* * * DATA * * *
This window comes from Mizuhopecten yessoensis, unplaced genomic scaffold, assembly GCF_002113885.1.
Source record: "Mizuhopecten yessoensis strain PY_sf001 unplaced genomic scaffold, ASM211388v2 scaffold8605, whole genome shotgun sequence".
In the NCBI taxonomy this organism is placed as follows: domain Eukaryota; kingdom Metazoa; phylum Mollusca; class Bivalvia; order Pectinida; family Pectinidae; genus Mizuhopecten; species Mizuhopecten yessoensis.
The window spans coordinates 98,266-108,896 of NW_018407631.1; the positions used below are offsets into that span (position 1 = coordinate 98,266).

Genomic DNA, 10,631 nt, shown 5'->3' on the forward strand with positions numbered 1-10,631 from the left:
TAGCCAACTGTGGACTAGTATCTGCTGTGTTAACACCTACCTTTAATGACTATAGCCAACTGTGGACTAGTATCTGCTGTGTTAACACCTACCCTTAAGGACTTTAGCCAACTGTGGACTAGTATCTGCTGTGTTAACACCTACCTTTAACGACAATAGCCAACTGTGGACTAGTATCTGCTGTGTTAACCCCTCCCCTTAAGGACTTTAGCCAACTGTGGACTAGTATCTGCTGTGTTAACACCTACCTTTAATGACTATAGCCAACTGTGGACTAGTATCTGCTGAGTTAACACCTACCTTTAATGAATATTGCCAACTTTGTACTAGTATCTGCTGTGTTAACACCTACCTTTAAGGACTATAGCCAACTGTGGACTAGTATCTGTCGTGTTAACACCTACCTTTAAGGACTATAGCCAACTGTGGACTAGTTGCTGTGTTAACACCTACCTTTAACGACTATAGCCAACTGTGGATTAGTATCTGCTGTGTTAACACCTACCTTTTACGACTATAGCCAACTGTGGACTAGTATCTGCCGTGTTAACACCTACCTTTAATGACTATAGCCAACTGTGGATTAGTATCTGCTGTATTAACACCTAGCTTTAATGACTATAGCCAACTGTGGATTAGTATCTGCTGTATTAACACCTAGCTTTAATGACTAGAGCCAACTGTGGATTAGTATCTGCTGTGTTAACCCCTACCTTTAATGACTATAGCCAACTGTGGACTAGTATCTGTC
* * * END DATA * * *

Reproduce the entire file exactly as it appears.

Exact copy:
This window comes from Mizuhopecten yessoensis, unplaced genomic scaffold, assembly GCF_002113885.1.
Source record: "Mizuhopecten yessoensis strain PY_sf001 unplaced genomic scaffold, ASM211388v2 scaffold8605, whole genome shotgun sequence".
In the NCBI taxonomy this organism is placed as follows: domain Eukaryota; kingdom Metazoa; phylum Mollusca; class Bivalvia; order Pectinida; family Pectinidae; genus Mizuhopecten; species Mizuhopecten yessoensis.
The window spans coordinates 98,266-108,896 of NW_018407631.1; the positions used below are offsets into that span (position 1 = coordinate 98,266).

Genomic DNA, 10,631 nt, shown 5'->3' on the forward strand with positions numbered 1-10,631 from the left:
TAGCCAACTGTGGACTAGTATCTGCTGTGTTAACACCTACCTTTAATGACTATAGCCAACTGTGGACTAGTATCTGCTGTGTTAACACCTACCCTTAAGGACTTTAGCCAACTGTGGACTAGTATCTGCTGTGTTAACACCTACCTTTAACGACAATAGCCAACTGTGGACTAGTATCTGCTGTGTTAACCCCTCCCCTTAAGGACTTTAGCCAACTGTGGACTAGTATCTGCTGTGTTAACACCTACCTTTAATGACTATAGCCAACTGTGGACTAGTATCTGCTGAGTTAACACCTACCTTTAATGAATATTGCCAACTTTGTACTAGTATCTGCTGTGTTAACACCTACCTTTAAGGACTATAGCCAACTGTGGACTAGTATCTGTCGTGTTAACACCTACCTTTAAGGACTATAGCCAACTGTGGACTAGTTGCTGTGTTAACACCTACCTTTAACGACTATAGCCAACTGTGGATTAGTATCTGCTGTGTTAACACCTACCTTTTACGACTATAGCCAACTGTGGACTAGTATCTGCCGTGTTAACACCTACCTTTAATGACTATAGCCAACTGTGGATTAGTATCTGCTGTATTAACACCTAGCTTTAATGACTATAGCCAACTGTGGATTAGTATCTGCTGTATTAACACCTAGCTTTAATGACTAGAGCCAACTGTGGATTAGTATCTGCTGTGTTAACCCCTACCTTTAATGACTATAGCCAACTGTGGACTAGTATCTGTC